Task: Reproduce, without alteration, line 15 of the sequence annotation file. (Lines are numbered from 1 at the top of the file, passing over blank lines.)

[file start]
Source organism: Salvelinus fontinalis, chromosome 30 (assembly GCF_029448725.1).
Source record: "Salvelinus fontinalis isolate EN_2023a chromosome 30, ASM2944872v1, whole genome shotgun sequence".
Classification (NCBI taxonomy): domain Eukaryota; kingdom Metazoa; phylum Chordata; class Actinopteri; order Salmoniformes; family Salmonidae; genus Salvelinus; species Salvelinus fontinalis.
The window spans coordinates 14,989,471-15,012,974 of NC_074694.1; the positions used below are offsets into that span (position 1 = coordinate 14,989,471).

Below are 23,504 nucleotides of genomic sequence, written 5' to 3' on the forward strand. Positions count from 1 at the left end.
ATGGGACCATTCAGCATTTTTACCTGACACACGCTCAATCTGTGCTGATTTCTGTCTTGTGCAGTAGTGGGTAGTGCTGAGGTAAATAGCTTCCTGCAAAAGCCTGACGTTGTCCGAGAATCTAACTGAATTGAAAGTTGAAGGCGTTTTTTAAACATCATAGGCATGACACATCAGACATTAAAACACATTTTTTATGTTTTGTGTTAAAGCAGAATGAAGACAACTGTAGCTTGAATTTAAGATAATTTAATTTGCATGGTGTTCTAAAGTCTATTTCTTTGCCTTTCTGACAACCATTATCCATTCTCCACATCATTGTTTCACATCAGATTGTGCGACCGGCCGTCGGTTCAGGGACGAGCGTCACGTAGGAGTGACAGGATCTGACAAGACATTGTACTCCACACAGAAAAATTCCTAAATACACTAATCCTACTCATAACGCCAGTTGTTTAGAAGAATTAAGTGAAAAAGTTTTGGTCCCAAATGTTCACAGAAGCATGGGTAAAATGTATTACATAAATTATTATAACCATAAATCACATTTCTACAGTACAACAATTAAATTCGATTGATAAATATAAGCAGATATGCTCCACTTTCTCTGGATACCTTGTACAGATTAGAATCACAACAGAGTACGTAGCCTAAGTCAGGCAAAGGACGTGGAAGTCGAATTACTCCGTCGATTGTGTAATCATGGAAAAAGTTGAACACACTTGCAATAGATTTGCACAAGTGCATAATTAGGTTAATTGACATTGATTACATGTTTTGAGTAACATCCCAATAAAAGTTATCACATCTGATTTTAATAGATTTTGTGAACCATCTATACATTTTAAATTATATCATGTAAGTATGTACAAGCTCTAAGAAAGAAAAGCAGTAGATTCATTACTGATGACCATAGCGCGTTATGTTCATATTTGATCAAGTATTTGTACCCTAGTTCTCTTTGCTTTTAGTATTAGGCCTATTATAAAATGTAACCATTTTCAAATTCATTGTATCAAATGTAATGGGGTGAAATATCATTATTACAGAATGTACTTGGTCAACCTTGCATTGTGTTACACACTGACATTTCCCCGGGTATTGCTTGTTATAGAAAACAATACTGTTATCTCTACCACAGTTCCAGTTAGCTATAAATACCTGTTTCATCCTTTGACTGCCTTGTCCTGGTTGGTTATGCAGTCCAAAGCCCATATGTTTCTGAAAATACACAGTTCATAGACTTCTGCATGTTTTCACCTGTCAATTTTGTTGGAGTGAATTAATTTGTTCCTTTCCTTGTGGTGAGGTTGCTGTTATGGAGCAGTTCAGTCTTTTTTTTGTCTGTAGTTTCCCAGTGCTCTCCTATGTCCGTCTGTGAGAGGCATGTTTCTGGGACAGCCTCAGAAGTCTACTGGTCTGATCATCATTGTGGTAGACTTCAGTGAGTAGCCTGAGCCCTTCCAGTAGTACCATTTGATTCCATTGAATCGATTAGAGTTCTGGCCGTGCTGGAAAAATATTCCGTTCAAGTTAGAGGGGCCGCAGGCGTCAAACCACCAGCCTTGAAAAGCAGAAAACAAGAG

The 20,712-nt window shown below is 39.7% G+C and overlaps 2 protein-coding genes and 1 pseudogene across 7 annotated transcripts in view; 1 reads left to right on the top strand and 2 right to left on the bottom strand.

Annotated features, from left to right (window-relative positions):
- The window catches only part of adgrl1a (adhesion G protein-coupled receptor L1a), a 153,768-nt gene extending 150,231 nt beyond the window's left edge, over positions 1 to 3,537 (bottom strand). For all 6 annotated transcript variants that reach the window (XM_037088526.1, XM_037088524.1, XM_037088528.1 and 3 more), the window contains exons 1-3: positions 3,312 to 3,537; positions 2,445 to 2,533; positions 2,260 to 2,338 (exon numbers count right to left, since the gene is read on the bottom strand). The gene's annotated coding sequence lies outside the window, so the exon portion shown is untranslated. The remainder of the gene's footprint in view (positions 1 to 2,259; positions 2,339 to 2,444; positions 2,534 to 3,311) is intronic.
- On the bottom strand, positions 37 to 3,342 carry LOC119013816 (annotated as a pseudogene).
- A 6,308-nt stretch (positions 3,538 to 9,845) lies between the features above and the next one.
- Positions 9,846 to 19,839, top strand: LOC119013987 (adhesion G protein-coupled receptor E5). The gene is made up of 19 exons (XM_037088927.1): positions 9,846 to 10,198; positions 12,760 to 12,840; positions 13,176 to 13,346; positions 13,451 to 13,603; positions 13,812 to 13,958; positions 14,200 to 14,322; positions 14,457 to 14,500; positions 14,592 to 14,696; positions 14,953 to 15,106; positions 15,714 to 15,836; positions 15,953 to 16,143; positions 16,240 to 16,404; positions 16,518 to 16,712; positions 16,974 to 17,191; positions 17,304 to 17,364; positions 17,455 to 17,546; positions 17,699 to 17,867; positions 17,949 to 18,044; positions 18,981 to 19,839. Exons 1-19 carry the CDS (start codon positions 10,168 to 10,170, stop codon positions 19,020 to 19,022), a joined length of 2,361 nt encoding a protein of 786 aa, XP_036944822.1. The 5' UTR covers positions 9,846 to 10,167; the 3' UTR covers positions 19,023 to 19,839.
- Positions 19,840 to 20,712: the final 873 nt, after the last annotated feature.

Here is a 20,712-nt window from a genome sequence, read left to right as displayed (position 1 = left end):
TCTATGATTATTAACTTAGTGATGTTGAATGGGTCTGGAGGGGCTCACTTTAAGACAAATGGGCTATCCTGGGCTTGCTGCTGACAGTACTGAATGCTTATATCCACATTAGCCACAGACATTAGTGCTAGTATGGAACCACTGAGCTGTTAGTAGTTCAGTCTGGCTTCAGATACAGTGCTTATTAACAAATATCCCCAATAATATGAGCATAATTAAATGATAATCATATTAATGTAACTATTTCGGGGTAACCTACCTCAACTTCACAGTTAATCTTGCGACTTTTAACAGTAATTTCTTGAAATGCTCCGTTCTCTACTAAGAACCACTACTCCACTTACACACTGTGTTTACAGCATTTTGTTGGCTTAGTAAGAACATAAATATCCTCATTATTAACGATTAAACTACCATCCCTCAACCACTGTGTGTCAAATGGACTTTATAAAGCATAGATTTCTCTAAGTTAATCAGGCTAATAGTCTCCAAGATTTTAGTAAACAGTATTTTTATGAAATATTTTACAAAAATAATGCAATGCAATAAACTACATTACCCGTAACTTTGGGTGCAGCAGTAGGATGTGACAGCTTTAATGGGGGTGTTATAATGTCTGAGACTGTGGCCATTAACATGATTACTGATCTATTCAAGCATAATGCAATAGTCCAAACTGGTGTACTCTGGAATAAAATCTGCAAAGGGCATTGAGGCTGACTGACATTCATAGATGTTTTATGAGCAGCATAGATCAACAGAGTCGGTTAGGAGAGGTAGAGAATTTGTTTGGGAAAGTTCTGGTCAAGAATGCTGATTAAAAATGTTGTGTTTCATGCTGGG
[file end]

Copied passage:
TCTATGATTATTAACTTAGTGATGTTGAATGGGTCTGGAGGGGCTCACTTTAAGACAAATGGGCTATCCTGGGCTTGCTGCTGACAGTACTGAATGCTTATATCCACATTAGCCACAGACATTAGTGCTAGTATGGAACCACTGAGCTGTTAGTAGTTCAGTCTGGCTTCAGATACAGTGCTTATTAACAAATATCCCCAATAATATGAGCATAATTAAATGATAATCATATTAATGTAACTATTTCGGGGTAACCTACCTCAACTTCACAGTTAATCTTGCGACTTTTAACAGTAATTTCTTGAAATGCTCCGTTCTCTACTAAGAACCACTACTCCACTTACACACTGTGTTTACAGCATTTTGTTGGCTTAGTAAGAACATAAATATCCTCATTATTAACGATTAAACTACCATCCCTCAACCACTGTGTGTCAAATGGACTTTATAAAGCATAGATTTCTCTAAGTTAATCAGGCTAATAGTCTCCAAGATTTTAGTAAACAGTATTTTTATGAAATATTTTACAAAAATAATGCAATGCAATAAACTACATTACCCGTAACTTTGGGTGCAGCAGTAGGATGTGACAGCTTTAATGGGGGTGTTATAATGTCTGAGACTGTGGCCATTAACATGATTACTGATCTATTCAAGCATAATGCAATAGTCCAAACTGGTGTACTCTGGAATAAAATCTGCAAAGGGCATTGAGGCTGACTGACATTCATAGATGTTTTATGAGCAGCATAGATCAACAGAGTCGGTTAGGAGAGGTAGAGAATTTGTTTGGGAAAGTTCTGGTCAAGAATGCTGATTAAAAATGTTGTGTTTCATGCTGGG